Extensions still free to use uber-powerful webRequest API to filter crap out of webpages
On Tuesday, Mozilla said it is not planning to change the ad-and-content blocking capabilities of Firefox to match what Google is doing in Chrome.
Google’s plan to revise its browser extension APIs, known as Manifest v3, follows from the web giant’s recognition that many of its products and services can be abused by unscrupulous developers. The search king refers to its product security and privacy audit as Project Strobe, “a root-and-branch review of third-party developer access to your Google account and Android device data.”
In a Chrome extension, the manifest file (manifest.json) tells the browser which files and capabilities (APIs) will be used. Manifest v3, proposed last year and still being hammered out, will alter and limit the capabilities available to extensions.
Developers who created extensions under Manifest v2 may have to revise their code to keep it working with future versions of Chrome. That may not be practical or possible in all cases, though. The developer of uBlock Origin, Raymond Hill, has said his web-ad-and-content-blocking extension will break under Manifest v3. It’s not yet clear whether uBlock Origin can or will be adapted to the revised API.
The most significant change under Manifest v3 is the deprecation of the blocking webRequest API (except for enterprise users), which lets extensions intercept incoming and outgoing browser data, so that the traffic can be modified, redirected or blocked.
Firefox not following
“In its place, Google has proposed an API called declarativeNetRequest,” explains Caitlin Neiman, community manager for Mozilla Add-ons (extensions), in a blog post.
“This API impacts the capabilities of content blocking extensions by limiting the number of rules, as well as available filters and actions. These limitations negatively impact content blockers because modern content blockers are very sophisticated and employ layers of algorithms to not only detect and block ads, but to hide from the ad networks themselves.”
Mozilla offers Firefox developers the Web Extensions API, which is mostly compatible with the Chrome extensions platform and is supported by Chromium-based browsers Brave, Opera and Vivaldi. Those other three browser makers have said they intend to work around Google’s changes to the blocking webRequest API. Now, Mozilla says as much.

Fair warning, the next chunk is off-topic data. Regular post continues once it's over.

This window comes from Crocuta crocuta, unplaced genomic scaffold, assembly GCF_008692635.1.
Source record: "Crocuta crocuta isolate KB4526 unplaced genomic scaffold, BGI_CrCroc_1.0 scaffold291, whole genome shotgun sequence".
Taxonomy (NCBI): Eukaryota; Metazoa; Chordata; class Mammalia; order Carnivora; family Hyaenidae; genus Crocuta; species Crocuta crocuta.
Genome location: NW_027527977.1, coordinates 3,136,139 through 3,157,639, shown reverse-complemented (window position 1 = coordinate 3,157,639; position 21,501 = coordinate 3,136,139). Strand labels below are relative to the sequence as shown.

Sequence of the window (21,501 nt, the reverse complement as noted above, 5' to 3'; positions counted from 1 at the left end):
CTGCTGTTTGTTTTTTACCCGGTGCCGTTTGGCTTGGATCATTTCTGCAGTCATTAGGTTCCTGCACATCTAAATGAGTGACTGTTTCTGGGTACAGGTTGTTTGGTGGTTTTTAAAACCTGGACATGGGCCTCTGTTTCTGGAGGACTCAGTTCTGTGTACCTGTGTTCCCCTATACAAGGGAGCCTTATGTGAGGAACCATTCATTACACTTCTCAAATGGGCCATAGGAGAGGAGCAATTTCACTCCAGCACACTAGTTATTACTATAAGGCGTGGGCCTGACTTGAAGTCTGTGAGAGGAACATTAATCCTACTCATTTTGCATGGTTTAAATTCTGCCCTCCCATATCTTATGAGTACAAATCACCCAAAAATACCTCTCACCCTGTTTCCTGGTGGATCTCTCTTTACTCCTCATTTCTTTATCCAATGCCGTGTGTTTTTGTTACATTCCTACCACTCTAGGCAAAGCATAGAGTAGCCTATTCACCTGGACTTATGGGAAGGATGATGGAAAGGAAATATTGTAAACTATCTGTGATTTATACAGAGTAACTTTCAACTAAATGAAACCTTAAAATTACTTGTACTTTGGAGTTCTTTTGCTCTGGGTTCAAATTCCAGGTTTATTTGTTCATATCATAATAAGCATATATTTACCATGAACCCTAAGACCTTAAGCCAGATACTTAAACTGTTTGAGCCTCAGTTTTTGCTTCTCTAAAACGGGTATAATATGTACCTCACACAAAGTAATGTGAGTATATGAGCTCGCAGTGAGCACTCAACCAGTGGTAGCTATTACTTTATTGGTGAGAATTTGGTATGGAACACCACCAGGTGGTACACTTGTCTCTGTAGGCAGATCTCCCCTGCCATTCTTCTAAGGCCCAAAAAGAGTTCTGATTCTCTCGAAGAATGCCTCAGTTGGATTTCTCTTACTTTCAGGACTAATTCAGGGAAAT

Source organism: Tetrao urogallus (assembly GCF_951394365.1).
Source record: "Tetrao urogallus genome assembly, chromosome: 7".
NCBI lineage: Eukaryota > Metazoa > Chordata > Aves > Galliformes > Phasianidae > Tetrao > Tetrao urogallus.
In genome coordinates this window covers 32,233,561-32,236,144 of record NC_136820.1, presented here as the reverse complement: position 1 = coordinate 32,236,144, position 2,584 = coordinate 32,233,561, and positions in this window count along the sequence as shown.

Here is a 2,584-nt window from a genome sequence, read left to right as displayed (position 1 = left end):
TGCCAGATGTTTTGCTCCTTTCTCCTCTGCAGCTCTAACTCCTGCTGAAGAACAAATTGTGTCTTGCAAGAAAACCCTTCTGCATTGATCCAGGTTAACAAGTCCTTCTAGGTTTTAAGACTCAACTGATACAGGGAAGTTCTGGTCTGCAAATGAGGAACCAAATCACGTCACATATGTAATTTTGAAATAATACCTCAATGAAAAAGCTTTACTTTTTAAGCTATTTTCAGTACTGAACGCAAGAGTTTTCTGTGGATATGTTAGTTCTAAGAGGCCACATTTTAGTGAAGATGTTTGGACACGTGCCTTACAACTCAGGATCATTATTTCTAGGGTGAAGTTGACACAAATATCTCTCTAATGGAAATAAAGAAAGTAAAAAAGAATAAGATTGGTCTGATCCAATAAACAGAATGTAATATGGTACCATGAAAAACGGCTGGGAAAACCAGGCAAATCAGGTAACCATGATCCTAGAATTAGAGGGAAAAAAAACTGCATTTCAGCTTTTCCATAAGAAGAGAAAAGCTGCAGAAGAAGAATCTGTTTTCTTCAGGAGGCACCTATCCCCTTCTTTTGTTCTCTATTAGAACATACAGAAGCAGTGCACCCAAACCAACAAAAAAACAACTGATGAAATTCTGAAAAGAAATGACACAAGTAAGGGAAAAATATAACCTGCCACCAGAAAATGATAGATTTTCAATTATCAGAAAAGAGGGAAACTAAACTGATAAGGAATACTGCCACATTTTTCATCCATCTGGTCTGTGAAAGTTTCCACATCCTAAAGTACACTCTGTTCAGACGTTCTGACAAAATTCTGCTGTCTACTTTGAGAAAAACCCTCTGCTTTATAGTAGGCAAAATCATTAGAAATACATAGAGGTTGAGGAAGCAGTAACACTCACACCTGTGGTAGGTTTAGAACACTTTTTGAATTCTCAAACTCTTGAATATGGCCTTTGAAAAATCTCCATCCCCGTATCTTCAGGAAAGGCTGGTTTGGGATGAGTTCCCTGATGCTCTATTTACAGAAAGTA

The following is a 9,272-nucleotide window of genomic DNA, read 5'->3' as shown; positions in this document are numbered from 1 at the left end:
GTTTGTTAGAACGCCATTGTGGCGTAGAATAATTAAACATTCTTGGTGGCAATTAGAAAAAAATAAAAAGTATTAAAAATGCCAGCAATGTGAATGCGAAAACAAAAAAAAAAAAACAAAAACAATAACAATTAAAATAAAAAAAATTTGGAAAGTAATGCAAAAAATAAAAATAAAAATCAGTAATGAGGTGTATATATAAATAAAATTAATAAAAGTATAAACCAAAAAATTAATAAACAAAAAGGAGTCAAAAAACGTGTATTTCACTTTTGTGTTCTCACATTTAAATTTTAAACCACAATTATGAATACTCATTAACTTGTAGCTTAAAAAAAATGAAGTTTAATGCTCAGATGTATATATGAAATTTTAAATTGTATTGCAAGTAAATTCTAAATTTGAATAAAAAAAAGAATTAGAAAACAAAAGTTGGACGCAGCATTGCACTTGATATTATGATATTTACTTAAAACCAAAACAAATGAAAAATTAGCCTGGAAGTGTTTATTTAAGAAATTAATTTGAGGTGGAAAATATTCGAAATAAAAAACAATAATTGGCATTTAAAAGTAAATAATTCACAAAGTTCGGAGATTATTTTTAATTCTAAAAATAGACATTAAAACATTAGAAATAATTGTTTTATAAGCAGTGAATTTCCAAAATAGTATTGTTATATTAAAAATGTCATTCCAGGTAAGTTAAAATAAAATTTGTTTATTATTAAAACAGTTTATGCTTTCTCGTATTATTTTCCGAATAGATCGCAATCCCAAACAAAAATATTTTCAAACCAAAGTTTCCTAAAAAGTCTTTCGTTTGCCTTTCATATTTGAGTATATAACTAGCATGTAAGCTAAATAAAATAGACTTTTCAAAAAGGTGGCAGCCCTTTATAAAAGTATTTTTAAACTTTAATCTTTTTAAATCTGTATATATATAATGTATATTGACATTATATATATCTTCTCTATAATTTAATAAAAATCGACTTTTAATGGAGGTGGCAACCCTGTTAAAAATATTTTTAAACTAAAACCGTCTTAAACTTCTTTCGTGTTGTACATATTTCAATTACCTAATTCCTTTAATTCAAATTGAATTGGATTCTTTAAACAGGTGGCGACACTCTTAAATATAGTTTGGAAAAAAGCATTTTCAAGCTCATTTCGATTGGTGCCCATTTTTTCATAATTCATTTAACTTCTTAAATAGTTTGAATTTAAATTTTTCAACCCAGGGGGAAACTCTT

“We have no immediate plans to remove blocking webRequest and are working with add-on developers to gain a better understanding of how they use the APIs in question to help determine how to best support them,” said Neiman.
Mozilla, however, is more receptive to other planned changes from Google. Manifest v3’s changes to require content scripts to have the same permissions as the pages where they get injected will be adopted. And revisions of background service workers, more granular runtime host permissions and broader limitations on remotely hosted code remain under consideration.
Google has said Manifest v3 is “motivated by a desire to keep users safe and to give them more visibility and control over the data they’re sharing with extensions.”
There’s clearly a need for better browser extension security and not just in the Chrome ecosystem. Last week, for example, Mozilla removed an extension called Ad-Blocker because it was executing remote code in violation of rules.
The question is whether content and ad blocking must get worse for security to get better. Google maintains, “We are not preventing the development of ad blockers or stopping users from blocking ads,” even as it acknowledges “these changes will require developers to update the way in which their extensions operate.”
Yet Google’s related web technology proposal two weeks ago to build a “privacy sandbox,” through a series of new technical specifications that would hinder anti-tracking mechanisms, has been dismissed as disingenuous “privacy gaslighting.”
On Friday, EFF staff technologist Bennett Cyphers, lambasted the ad biz for its self-serving specs. “Google not only doubled down on its commitment to targeted advertising, but also made the laughable claim that blocking third-party cookies – by far the most common tracking technology on the Web, and Google’s tracking method of choice – will hurt user privacy,” he wrote in a blog post.
So when Google, the world’s largest online ad company, says it’s fine with ad blocking – even though its financial filings have cited ad blocking as a revenue risk – there’s some reason to be skeptical.
Google’s Chrome team is still working on a Developer Preview of Manifest v3.